Illinois Appellate Court Determines Tenured Teacher Dismissal Statute Does Not Grant School Boards Authority to Suspend a Teacher Without Pay

In the Board of Education of the City of Chicago v. Daphne Moore, the First District Appellate Court determined that the Chicago Board of Education acted against the legislative intent of the tenured teacher dismissal statute[1] when it decided to suspend a teacher without pay instead of dismissing her.

The Chicago Board of Education (“CPS”) brought eight dismissal charges against Daphne Moore, a tenured teacher, for conduct including failure to supervise, failure to perform certain duties, and failure to comply with Board policies and state ethical and professional teaching standards. A hearing on the dismissal charges was held before a mutually selected hearing officer, who determined that CPS failed to establish a cause to dismiss Ms. Moore.

CPS adopted the hearing officer’s findings and agreed that it did not establish cause to dismiss Ms. Moore. Therefore, CPS reinstated Ms. Moore. CPS, however, went on to issue a Warning Resolution and further found that Ms. Moore’s conduct warranted a 90-day time-served suspension, which was to be deducted from her back pay and benefits. Ms. Moore challenged CPS’s decision to issue the suspension because the tenured teacher statute does not grant CPS the authority to suspend her and if CPS was suspending her pursuant to another provision of the School Code, she was denied due process.

The Illinois Appellate Court determined that CPS did not have authority under the tenured teacher dismissal statute to suspend Ms. Moore without pay. Rather, the Court concluded, the tenured teacher dismissal statute only grants CPS the authority to discharge a tenured teacher or decline discharge. If the discharge is declined, CPS shall set the amount of back pay and benefits to award the teacher. The Court emphasized that the legislature does not provide CPS with the option of issuing a suspension under the tenured teacher dismissal statute. Further, the Court noted that the Illinois Supreme Court has held that dismissal and suspension are different; therefore, the statute clearly was not meant to provide CPS with the authority to issue both forms of discipline.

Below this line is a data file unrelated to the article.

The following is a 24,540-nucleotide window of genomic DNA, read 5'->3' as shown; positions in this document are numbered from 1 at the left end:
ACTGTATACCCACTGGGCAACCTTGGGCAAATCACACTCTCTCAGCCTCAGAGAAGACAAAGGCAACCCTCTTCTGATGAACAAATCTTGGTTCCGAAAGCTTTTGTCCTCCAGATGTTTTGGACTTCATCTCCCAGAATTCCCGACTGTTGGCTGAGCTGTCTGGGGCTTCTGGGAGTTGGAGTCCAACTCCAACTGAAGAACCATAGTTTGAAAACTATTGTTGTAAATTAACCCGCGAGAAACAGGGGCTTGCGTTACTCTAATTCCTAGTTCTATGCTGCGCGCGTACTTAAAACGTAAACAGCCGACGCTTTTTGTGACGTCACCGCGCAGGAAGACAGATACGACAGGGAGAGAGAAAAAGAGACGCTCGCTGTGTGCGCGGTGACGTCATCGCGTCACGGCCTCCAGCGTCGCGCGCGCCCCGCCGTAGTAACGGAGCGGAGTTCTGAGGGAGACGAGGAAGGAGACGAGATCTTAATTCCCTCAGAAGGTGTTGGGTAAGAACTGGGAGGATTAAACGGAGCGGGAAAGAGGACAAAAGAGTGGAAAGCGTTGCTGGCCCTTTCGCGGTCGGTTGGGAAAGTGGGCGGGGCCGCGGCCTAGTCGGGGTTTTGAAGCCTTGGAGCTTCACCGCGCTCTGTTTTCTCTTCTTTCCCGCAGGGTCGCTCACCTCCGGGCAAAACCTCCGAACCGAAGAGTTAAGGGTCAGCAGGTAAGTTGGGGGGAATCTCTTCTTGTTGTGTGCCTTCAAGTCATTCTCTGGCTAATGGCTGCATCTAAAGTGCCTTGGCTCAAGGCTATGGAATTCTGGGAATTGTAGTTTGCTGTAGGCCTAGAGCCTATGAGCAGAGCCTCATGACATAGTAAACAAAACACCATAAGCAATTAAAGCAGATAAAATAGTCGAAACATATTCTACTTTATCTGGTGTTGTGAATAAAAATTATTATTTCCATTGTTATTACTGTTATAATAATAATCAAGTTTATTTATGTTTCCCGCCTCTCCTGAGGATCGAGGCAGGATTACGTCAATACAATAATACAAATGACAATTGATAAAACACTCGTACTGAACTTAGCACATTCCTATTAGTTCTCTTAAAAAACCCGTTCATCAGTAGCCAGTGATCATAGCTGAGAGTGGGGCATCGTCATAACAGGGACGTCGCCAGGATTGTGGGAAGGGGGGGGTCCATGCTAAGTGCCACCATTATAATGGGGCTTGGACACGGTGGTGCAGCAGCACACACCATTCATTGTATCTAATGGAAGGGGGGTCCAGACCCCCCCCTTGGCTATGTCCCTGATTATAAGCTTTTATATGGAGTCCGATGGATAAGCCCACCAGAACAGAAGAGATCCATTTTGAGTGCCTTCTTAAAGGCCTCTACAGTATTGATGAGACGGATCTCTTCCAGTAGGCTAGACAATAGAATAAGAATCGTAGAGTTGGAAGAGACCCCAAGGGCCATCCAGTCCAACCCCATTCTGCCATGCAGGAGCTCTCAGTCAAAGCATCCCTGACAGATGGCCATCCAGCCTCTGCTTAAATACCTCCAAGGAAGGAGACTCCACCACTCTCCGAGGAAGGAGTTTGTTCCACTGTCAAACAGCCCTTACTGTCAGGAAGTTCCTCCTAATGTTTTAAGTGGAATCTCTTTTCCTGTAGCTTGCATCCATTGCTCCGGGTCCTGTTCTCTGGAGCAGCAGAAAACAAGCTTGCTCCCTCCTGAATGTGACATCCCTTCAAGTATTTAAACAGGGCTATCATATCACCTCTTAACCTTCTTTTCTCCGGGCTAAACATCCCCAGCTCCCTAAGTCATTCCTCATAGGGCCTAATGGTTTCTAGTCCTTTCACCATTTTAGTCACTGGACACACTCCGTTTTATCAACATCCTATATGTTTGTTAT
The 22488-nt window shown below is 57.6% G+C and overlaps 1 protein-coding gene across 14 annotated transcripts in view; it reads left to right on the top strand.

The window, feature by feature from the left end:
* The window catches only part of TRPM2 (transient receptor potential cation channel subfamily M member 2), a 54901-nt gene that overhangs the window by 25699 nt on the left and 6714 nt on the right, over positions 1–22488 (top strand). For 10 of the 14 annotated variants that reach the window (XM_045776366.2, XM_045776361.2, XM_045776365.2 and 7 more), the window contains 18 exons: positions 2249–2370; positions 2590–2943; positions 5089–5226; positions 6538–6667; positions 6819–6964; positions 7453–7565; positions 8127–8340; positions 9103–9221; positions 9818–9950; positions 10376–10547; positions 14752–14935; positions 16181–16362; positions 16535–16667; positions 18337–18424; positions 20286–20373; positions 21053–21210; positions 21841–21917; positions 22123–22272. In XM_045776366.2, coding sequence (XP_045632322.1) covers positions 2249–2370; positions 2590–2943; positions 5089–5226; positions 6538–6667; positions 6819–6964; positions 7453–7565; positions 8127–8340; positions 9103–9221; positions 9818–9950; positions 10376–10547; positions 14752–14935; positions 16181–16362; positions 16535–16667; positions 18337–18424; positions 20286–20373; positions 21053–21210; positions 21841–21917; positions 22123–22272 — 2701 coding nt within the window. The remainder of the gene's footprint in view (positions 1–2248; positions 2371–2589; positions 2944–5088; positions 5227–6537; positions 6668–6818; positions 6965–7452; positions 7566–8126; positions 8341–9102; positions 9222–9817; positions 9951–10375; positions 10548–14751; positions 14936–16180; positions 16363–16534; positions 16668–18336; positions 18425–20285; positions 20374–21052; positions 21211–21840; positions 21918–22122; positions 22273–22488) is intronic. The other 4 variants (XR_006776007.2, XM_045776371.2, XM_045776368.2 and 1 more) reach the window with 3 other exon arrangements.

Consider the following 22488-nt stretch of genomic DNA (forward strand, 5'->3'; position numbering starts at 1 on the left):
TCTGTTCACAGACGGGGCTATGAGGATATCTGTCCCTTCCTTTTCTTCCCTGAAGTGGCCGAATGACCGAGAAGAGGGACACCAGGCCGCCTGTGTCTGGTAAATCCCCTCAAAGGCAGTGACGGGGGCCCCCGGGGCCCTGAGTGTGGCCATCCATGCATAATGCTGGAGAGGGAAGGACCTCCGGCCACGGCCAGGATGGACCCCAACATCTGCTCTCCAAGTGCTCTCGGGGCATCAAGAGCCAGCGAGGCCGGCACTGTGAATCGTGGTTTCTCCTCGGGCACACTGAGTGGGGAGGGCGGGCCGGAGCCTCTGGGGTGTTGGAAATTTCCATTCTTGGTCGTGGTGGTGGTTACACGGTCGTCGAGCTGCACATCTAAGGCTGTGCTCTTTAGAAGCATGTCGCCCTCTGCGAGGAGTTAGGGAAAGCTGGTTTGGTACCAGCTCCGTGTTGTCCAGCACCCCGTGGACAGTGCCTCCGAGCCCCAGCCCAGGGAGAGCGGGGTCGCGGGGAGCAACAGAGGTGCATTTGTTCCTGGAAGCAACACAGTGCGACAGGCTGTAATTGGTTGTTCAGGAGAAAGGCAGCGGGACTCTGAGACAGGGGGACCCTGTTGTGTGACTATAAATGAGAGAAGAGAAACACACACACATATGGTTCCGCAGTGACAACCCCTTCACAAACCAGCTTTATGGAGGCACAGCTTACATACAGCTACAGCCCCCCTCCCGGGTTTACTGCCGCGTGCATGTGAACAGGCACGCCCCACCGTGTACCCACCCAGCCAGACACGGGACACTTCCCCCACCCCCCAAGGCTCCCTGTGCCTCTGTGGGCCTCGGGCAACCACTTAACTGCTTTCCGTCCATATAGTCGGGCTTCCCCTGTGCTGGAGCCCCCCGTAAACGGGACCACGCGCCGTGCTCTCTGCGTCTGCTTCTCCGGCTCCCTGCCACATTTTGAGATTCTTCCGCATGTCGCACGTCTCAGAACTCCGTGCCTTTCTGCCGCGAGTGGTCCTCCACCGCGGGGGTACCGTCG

The Court also rejected CPS’s argument that it issued the suspension pursuant to other provisions of the School Code. While the Court acknowledged that CPS has the authority to suspend tenured teachers pursuant to other provisions of the School Code, CPS specifically cited the tenured teacher dismissal statute as the basis for the suspension. Further, CPS brought this justification after appeal was filed, so the Court refused to accept it.

This is a reminder that the tenured teacher dismissal statute grants school boards the authority to dismiss teachers. A suspension or lesser discipline is beyond the scope of the tenured teacher dismissal statute.

[1] The Appellate Court in this case specifically analyzed the language in 105 ILCS 5/34-85, which applies only to the Chicago Board of Education. All other school districts in Illinois are governed by 105 ILCS 24-12, which is similar but not identical to Section 34-85. If your school board opts to suspend a tenured teacher instead of dismiss him or her, after dismissal charges have been brought against the teacher, consult with legal counsel.

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